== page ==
Clinical Cancer Advances 2013: ASCO's Annual Report on Progress Against Cancer

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The Society has recently published Clinical Cancer Advances 2013: ASCO’s Annual Report on Progress Against Cancer, a comprehensive review of progress in clinical cancer research that has come to fruition in 2013. The report highlights advances across the entire continuum of cancer care, from prevention to treatment and survivorship, and covers a broad range of cancer subspecialties. It also documents FDA approvals of new anticancer agents, clinical practice guidelines, and policy priorities that are likely to influence cancer care delivery in the near term.

About the CCA

Now in its ninth year, the Clinical Cancer Advances (CCA) report offers the public a window into the achievements, trends, and challenges in oncology. It serves as an educational resource for oncology residents and fellows, and seasoned oncologists and primary care physicians may look to the document to catch up on the most promising developments in cancer research and care.

CCA 2013 was developed under the direction of an editorial board chosen by ASCO, comprised of experts in their respective fields of oncology. The editors reviewed research published in peer-reviewed scientific journals and presented at major scientific meetings over a 1-year period (October 2012 to September 2013), which covers prevention, screening, treatment, patient and survivor care, biomarkers, tumor biology, and cancer disparities.

Major Advances in Cancer Care

Among the 76 studies featured in CCA 2013, many capitalize on our growing understanding of tumor biology and genomics. Marked progress has also been achieved in treatment of rare and therapy-resistant cancers through new precision medicine and immunotherapy approaches. The most significant advances in those fields include:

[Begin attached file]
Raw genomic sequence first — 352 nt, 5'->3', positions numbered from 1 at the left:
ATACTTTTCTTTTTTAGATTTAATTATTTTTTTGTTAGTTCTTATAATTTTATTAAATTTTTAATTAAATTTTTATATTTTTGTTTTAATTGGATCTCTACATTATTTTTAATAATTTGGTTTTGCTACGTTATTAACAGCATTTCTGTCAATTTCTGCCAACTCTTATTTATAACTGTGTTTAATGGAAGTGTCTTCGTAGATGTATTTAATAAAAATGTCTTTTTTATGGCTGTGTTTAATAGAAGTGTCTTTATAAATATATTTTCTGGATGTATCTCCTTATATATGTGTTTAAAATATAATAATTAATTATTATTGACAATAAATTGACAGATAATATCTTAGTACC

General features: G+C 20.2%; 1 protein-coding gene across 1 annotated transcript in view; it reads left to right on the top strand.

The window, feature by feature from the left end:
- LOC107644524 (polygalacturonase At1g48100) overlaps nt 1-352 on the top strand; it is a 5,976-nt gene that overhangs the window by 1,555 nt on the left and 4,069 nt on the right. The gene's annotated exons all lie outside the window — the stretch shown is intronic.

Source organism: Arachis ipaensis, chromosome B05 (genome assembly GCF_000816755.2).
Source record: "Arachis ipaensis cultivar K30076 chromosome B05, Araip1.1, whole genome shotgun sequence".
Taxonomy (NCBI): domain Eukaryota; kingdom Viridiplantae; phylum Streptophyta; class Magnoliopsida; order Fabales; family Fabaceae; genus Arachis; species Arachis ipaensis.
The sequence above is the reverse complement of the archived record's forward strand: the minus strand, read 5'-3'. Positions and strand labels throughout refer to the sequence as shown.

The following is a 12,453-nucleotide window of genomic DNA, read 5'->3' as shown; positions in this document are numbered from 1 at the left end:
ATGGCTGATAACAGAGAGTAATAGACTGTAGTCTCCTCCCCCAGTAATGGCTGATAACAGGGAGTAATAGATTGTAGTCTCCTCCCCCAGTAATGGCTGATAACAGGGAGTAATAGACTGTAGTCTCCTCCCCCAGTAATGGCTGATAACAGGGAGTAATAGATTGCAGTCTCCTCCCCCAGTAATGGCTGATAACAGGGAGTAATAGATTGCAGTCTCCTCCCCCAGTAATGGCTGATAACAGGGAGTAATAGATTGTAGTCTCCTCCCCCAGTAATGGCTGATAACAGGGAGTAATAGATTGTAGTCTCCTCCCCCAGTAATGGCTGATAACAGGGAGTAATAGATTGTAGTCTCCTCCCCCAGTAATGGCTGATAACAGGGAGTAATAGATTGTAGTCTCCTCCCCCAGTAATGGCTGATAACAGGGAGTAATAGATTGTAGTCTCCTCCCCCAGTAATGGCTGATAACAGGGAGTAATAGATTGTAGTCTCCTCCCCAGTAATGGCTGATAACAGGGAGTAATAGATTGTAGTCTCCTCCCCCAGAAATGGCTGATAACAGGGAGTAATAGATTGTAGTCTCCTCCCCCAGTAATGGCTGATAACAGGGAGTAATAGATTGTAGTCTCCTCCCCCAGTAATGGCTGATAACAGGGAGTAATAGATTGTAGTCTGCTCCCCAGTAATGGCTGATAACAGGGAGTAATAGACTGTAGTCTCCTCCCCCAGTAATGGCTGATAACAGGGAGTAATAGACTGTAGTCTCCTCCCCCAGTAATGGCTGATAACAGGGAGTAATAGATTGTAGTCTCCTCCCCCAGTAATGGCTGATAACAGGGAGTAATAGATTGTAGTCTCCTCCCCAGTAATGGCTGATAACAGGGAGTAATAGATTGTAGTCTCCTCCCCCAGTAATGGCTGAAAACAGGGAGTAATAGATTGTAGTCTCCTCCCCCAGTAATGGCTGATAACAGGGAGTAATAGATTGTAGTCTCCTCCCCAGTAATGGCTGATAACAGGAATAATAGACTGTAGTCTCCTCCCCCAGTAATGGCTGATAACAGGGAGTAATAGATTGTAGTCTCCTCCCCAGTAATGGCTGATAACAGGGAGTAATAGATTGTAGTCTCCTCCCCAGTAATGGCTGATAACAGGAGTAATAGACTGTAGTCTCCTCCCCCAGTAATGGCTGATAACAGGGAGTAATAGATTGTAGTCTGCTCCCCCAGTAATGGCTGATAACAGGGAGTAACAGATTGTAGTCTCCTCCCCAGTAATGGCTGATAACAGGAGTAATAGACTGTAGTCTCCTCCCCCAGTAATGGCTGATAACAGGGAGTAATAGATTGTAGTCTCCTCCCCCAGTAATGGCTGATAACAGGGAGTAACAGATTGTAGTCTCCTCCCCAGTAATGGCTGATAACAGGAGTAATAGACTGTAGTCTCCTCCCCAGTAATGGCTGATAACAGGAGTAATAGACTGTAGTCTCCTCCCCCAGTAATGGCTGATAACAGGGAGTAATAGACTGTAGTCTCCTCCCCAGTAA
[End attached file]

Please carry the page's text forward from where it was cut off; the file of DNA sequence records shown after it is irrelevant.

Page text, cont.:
• Identification of new prognostic markers and potential therapeutic targets in brain, kidney, and head and neck cancers, and new molecular subtypes of endometrial cancer and glioblastoma.
  • Molecularly targeted drugs that stall disease progression in patients with treatment-resistant forms of cervical and thyroid cancer.
  • New strategies to enhance the ability of patients’ own immune systems to fight cancer.

In addition, two landmark studies this year showcase cancer screening paradigms poised to reduce socioeconomic and racial disparities in cancer survival:

  • Low-cost cervical cancer screening involving simple vinegar delivered by primary health workers reduced cervical cancer deaths by one-third in India; this approach could save more than 70,000 women’s lives per year worldwide.
  • A statewide colorectal cancer screening and treatment program that has nearly eliminated disparities in colorectal cancer outcomes for African Americans in Delaware.

Cancer Policy Priorities

In the United States, cancer research is critically dependent on federal funding, which underpins the National Clinical Trial Network (NCTN) and supports research that the private sector typically doesn’t pursue. But the future of progress against cancer is being threatened by a pattern of flat federal funding over the last decade and the 2013 sequester, which triggered across-the-board cuts to ongoing research. In the CCA this year, ASCO is calling on Congress to provide a fiscal year 2014 appropriation of $5.2 billion to the National Cancer Institute, increase funding for the NCTN, avoid future sequestration budget cuts to the National Institutes of Health, and issue clear guidance on the clinical trial provision of the Patient Protection and Affordable Care Act.

Clinical Cancer Advances 2013 is funded in part through the Conquer Cancer Foundation Mission Endowment. Clinical Cancer Advances 2013: ASCO’s Annual Report on Progress Against Cancer was published online in the Journal of Clinical Oncology ( on December 10, and is also available with additional resources at ■

© 2013. American Society of Clinical Oncology. All rights reserved.